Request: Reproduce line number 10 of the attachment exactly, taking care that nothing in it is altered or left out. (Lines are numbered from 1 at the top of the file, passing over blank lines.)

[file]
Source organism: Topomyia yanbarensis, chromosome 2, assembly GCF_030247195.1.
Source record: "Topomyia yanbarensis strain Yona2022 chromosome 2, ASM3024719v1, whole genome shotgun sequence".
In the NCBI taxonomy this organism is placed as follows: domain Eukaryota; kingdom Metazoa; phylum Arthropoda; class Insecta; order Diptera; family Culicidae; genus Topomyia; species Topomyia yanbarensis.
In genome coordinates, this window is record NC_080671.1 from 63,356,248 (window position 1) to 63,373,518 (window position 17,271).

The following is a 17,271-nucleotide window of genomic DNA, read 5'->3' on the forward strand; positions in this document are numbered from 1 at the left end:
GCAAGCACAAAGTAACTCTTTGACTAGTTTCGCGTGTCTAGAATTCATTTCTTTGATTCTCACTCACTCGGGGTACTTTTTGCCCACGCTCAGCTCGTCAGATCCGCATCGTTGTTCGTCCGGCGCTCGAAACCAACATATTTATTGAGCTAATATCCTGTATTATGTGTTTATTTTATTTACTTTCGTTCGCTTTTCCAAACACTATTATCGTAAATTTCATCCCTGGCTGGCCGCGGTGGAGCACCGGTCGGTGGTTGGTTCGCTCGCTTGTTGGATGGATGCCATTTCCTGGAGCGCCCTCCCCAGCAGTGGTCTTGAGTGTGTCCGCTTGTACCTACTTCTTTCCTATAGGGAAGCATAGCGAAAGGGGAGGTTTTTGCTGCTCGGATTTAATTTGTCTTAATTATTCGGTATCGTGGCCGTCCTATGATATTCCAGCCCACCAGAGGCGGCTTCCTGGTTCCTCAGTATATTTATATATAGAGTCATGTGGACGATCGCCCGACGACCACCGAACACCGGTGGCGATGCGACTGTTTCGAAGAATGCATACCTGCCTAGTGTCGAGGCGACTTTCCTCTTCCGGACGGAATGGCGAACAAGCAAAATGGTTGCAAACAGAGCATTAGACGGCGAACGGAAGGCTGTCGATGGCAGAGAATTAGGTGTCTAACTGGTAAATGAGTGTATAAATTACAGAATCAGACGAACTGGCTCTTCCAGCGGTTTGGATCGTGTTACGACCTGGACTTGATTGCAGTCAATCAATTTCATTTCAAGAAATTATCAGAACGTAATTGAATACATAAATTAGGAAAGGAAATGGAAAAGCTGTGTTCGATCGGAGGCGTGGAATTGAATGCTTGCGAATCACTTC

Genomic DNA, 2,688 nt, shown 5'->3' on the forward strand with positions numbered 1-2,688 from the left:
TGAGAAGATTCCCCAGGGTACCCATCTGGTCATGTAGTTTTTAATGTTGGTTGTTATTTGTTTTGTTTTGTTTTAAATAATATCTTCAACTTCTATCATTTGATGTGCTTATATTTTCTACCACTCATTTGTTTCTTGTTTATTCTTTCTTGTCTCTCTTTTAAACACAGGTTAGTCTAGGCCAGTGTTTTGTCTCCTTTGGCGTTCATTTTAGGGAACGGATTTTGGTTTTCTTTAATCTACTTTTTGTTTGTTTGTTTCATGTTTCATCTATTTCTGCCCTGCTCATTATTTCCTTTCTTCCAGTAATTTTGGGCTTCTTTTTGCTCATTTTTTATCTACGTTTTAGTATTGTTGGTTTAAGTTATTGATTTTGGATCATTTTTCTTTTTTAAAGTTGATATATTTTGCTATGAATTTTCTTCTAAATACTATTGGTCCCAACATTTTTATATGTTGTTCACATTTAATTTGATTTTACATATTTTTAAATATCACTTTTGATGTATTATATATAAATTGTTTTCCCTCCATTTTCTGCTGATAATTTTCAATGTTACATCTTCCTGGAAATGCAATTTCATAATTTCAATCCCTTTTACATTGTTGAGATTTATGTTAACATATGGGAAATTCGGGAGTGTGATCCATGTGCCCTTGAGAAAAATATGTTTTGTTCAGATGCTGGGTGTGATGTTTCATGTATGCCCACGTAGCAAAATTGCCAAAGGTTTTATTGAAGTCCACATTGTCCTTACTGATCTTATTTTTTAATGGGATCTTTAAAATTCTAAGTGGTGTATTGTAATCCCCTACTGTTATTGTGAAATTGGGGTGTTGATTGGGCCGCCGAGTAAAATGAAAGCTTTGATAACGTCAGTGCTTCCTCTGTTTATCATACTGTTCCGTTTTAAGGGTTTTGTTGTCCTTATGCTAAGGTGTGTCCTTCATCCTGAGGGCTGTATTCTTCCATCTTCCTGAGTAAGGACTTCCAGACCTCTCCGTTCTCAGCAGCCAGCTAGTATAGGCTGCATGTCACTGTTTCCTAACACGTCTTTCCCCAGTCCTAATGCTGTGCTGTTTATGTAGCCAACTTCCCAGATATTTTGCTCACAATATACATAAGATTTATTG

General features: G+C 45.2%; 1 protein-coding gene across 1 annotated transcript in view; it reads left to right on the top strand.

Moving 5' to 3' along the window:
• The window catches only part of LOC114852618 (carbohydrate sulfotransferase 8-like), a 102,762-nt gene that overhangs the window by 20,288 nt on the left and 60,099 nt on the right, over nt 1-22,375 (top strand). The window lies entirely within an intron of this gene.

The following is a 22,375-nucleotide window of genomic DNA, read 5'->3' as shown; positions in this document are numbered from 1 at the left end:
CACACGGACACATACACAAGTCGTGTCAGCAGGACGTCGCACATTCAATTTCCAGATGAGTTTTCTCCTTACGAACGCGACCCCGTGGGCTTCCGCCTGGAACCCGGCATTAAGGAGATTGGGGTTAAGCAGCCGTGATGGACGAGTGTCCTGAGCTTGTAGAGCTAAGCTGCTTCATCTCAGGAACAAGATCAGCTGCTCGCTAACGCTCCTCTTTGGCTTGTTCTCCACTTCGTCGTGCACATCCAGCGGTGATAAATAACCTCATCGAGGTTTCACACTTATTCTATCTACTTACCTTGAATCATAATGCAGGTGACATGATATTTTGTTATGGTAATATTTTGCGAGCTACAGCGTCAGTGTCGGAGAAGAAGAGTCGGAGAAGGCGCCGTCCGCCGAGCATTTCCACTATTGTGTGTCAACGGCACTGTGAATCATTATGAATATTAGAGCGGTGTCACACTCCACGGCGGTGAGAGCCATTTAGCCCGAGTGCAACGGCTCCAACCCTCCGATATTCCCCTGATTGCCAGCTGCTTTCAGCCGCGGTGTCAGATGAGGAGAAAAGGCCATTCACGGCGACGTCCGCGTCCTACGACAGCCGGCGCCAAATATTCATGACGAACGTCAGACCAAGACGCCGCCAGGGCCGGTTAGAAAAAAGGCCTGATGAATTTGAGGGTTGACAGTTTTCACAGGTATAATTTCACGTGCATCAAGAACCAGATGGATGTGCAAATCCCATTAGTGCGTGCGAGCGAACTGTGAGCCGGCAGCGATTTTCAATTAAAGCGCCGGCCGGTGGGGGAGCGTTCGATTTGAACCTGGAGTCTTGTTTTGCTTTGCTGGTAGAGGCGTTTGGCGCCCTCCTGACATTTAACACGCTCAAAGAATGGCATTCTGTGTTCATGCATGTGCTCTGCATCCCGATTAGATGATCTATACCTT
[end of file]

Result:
Moving 5' to 3' along the window: